For a couple of years now (OK, since I turned 15) I’ve felt an overwhelming urge.Not just the urge to attempt to mount the TV when I see Leo’s face during my weekly cry-fest to Romeo and Juliet, but to become a mum. When I see people with babies my womb actually gives a little twinge. I even worked as a nursery nurse for 3 years, spending 8 hours a day cleaning up piss and having crayons shoved up my nose. I loved it so much that I actually wanted to get up in the morning (on the right is the only picture I could find of me at work, I had to steal it off the evening press website. As you can see, I’m looking pretty pleased).
Weirdly though, saying you’re a nursery nurse gets a strange reaction from some people. Boys tend to think you’re going to sneak off and poke holes in the condom so that you can trap them forever. If you don’t spend your days downing pints and discussing the merits of Grinderman/bacon/Jonjo Shelvey then you’re relegated to the ‘girly’ brigade, looked upon with thinly veiled contempt and seen as a threat to their independence. ‘Ah mate, I was shagging her for a bit but I overheard her call some kid cute so I did one. Bitches be crazy’ etc. The worst kinds of girls try to perpetuate this, telling blokes that they’re scared of kids and their ‘tiny creepy hands’ (even though they love kids really), in the hope that their blokes won’t be scared of them, their girlfriends. The girls are spilt into two halves; some say ‘aww, babies’, but most of them pull a face like I’ve said my day job is shaving Bruce Forsyth’s ballsack; a face of disgust. ‘Eugh’ they sniff. ‘Don’t they, like, cry all the time? Isn’t it really messy and gross?’. They revel in the fact that they don’t like kids, that they wouldn’t want to hold a baby. They’re proud of not knowing how to change a nappy. Secretly I reckon most of them think babies are dead cute, but feeling like that doesn’t seem to fit in with being a go-getting modern woman. Fair enough, some people genuinely don’t want kids; but why do so many people villify those who do? My question is…when did maternal become a dirty word?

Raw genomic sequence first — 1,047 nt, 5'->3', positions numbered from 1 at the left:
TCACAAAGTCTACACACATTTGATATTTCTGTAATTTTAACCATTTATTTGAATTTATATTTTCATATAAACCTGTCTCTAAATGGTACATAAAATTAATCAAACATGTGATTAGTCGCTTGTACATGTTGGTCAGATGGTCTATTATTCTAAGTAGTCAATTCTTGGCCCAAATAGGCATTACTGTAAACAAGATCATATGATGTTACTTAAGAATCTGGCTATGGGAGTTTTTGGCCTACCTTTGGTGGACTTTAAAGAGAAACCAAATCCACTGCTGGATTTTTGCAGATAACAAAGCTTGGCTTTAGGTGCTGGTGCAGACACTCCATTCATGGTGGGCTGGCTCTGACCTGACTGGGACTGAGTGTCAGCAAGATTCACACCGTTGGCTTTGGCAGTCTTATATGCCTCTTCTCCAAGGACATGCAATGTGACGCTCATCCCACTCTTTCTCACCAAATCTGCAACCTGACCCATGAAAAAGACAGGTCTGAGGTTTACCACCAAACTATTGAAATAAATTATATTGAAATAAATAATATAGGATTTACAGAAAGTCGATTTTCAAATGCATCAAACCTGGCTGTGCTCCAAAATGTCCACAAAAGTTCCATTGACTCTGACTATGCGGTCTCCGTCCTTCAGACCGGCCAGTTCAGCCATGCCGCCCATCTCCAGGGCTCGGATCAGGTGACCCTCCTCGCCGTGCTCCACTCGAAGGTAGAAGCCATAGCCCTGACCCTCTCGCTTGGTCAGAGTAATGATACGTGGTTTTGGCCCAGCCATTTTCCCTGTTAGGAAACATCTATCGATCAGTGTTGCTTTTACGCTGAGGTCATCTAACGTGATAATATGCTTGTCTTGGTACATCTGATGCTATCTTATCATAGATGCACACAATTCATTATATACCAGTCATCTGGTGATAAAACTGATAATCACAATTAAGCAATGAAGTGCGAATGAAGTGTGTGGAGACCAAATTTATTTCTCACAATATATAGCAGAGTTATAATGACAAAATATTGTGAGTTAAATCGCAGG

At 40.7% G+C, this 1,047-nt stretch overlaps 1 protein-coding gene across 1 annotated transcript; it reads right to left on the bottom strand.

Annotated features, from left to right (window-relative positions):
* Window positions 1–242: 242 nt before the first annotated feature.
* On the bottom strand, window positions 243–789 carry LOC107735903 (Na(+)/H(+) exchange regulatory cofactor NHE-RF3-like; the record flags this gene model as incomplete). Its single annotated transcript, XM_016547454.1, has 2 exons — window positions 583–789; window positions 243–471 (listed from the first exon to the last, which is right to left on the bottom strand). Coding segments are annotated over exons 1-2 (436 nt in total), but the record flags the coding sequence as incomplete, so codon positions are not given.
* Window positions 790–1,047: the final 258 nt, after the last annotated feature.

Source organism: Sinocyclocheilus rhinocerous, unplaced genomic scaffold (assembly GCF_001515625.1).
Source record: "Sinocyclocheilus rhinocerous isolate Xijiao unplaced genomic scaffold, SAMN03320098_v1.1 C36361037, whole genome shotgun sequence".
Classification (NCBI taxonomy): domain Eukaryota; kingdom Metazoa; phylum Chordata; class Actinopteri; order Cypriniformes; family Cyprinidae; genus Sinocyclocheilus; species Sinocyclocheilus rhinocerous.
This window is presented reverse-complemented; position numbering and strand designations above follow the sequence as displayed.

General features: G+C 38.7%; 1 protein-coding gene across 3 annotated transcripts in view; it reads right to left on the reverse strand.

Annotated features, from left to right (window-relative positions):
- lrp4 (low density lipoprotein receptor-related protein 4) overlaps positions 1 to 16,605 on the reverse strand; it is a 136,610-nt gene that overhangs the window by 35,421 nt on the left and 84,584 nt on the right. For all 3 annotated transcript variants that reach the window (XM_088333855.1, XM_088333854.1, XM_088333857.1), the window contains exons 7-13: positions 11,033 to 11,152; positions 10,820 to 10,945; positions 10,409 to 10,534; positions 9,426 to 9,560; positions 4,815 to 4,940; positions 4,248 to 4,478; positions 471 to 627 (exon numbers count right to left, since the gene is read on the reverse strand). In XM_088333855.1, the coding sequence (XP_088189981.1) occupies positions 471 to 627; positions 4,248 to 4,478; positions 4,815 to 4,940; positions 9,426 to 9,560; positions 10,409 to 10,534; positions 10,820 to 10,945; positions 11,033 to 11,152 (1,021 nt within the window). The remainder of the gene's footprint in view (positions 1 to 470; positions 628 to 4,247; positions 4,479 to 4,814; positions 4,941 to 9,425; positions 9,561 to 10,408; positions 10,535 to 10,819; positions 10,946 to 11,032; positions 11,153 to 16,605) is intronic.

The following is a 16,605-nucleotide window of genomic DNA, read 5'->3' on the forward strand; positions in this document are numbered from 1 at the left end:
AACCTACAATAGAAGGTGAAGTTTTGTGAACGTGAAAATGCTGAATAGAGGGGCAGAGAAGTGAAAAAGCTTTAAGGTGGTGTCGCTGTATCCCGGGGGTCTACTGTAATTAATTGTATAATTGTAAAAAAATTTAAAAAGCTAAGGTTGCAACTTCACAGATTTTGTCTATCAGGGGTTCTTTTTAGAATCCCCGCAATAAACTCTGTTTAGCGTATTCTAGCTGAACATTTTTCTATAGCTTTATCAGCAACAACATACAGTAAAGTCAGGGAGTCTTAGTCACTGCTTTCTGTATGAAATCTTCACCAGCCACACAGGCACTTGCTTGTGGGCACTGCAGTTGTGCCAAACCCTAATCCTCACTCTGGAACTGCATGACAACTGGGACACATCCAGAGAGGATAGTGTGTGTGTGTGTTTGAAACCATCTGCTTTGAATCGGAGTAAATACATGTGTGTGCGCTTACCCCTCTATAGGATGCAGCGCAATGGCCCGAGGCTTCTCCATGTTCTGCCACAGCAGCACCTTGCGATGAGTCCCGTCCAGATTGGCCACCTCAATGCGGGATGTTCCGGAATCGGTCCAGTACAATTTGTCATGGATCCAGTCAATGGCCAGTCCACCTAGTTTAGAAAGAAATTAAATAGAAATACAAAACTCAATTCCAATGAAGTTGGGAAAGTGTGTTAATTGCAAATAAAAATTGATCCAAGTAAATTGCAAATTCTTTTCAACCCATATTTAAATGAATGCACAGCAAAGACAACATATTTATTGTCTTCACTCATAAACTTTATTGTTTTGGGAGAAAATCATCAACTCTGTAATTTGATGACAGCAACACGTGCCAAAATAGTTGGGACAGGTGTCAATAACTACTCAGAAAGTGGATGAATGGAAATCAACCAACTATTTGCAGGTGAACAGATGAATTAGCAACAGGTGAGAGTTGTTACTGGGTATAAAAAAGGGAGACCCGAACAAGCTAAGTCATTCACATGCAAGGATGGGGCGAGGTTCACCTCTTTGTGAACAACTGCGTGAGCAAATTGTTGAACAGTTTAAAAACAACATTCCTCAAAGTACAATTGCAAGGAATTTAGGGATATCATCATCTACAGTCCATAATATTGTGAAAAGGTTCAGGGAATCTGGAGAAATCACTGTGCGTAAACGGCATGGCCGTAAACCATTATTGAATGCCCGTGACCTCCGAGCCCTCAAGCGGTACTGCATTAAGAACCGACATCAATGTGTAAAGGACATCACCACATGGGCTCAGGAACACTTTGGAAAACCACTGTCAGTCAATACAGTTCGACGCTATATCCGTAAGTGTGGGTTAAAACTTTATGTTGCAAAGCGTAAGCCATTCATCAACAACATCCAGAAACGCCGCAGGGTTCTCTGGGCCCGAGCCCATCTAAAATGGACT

One of my mates is a carer for disabled people and a mum, and she completely gets it. If any situation arose where human shit ended up in someone hair, we would have it sorted. She doesn’t think it’s strange to work in a job where you’re looking after people, whereas others think I’m mad for wanting to clean up spitty banana for a living. I do understand it, in a way. I’m quite terrified of getting married, and when I hear about mates’ weddings I think ooo, no ta. In the past I’ve really judged people for getting married young. But I’m sure that’s just because I’m scared of it; I don’t understand it because I’ve never been with someone and come anywhere close to getting engaged, and I’m probably a bit jealous.
Maybe it’s because little girls get told they can do whatever they want these days- and rightly so. But why is being a mum or working with children any less valuable than being a lawyer? If it makes you happy, then who cares? Feeling maternal, especially when you’re young, has become deeply uncool somewhere along the line. In some ways being maternal feels like you’re being a bit of a traitor, like you’re letting the side down. Like we should fight it and bury it in a pile of gin and shoes, secretly googling ‘baby doing the single ladies dance’ on our lunch breaks. I personally can’t hide it, although I tend to tone down my madness until I’m with my close mates. When one of my best friends comes round we often spend hours talking about babies; how we want one, how we’re jealous of other people’s, how one kid looks like those potatoes that you grow cress hair out of and draw faces on with wonky felt-pen.
I’m personally not ready to have a baby yet, and my life will need a hell of a lot of sorting out before I can be in charge of a whole other person. But I wish, wish that I was ready. If the circumstances were right then I’d have no shame in becoming a mum at 25, even though I know tons of people would ask me, slack-jawed, ‘but…why?!’. Because of my old job, I’m aware of the downsides to being a parent; kids are cute, yes, but they are also boring. Newborns are tedious, and when they spend 4 hours crying because of colic you will want to throw them out of the window. Toddlers are incredibly annoying. They will spend an entire day chucking the same brick at your eye and then laughing about it. They will put toast in the DVD player, be sick up the walls, and scream every time you leave them so that you can go and have a wee. But when they smile at you for the first time or fall asleep on your chest, your head wants to explode from how amazing it is; and I’ve felt like that about other people’s kids, so I can’t imagine how incredible it is when you have your own.
When I caught myself cradling a bag of grapes in the queue for the self-service checkout at Sainsburys, I realised that I was going to have to do something about it. If I didn’t I’d become one of those women who wheels a lampshade around in a pram. And so I went to the RSPCA and I’ve got myself a dog. He’ll hopefully be coming home with me next week. He’s not house-trained, and he’s been so mistreated that his legs are disfigured. When I saw him I thought, yes, this is a little thing that I can take care of. He may look like a tiny drunk Glaswegian pensioner, but I’m going to love him and feed him and stick him in a little hat and post the pictures on facebook. Until someone will knock me up, a dog will do instead.